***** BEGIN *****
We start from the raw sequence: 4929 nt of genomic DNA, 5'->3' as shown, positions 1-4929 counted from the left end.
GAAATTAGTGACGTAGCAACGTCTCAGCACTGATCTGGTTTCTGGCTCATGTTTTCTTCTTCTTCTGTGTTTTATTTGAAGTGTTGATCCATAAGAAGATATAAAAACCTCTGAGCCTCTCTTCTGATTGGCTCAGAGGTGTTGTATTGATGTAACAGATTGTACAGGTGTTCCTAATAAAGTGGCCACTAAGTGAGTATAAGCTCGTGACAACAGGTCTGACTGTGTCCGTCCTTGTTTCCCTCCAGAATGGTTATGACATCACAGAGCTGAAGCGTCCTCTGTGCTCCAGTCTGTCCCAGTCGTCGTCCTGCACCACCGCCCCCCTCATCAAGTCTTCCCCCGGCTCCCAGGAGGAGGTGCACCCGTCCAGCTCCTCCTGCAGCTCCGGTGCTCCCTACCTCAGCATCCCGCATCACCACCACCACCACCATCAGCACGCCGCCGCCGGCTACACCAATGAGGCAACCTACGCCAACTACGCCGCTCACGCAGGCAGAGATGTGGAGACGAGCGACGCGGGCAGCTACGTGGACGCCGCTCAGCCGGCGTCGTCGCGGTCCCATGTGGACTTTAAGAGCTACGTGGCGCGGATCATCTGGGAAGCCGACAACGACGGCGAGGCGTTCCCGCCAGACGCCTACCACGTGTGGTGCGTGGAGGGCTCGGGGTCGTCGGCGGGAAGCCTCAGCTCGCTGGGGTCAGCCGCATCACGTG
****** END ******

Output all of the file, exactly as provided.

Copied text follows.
We start from the raw sequence: 4929 nt of genomic DNA, 5'->3' as shown, positions 1-4929 counted from the left end.
GAAATTAGTGACGTAGCAACGTCTCAGCACTGATCTGGTTTCTGGCTCATGTTTTCTTCTTCTTCTGTGTTTTATTTGAAGTGTTGATCCATAAGAAGATATAAAAACCTCTGAGCCTCTCTTCTGATTGGCTCAGAGGTGTTGTATTGATGTAACAGATTGTACAGGTGTTCCTAATAAAGTGGCCACTAAGTGAGTATAAGCTCGTGACAACAGGTCTGACTGTGTCCGTCCTTGTTTCCCTCCAGAATGGTTATGACATCACAGAGCTGAAGCGTCCTCTGTGCTCCAGTCTGTCCCAGTCGTCGTCCTGCACCACCGCCCCCCTCATCAAGTCTTCCCCCGGCTCCCAGGAGGAGGTGCACCCGTCCAGCTCCTCCTGCAGCTCCGGTGCTCCCTACCTCAGCATCCCGCATCACCACCACCACCACCATCAGCACGCCGCCGCCGGCTACACCAATGAGGCAACCTACGCCAACTACGCCGCTCACGCAGGCAGAGATGTGGAGACGAGCGACGCGGGCAGCTACGTGGACGCCGCTCAGCCGGCGTCGTCGCGGTCCCATGTGGACTTTAAGAGCTACGTGGCGCGGATCATCTGGGAAGCCGACAACGACGGCGAGGCGTTCCCGCCAGACGCCTACCACGTGTGGTGCGTGGAGGGCTCGGGGTCGTCGGCGGGAAGCCTCAGCTCGCTGGGGTCAGCCGCATCACGTG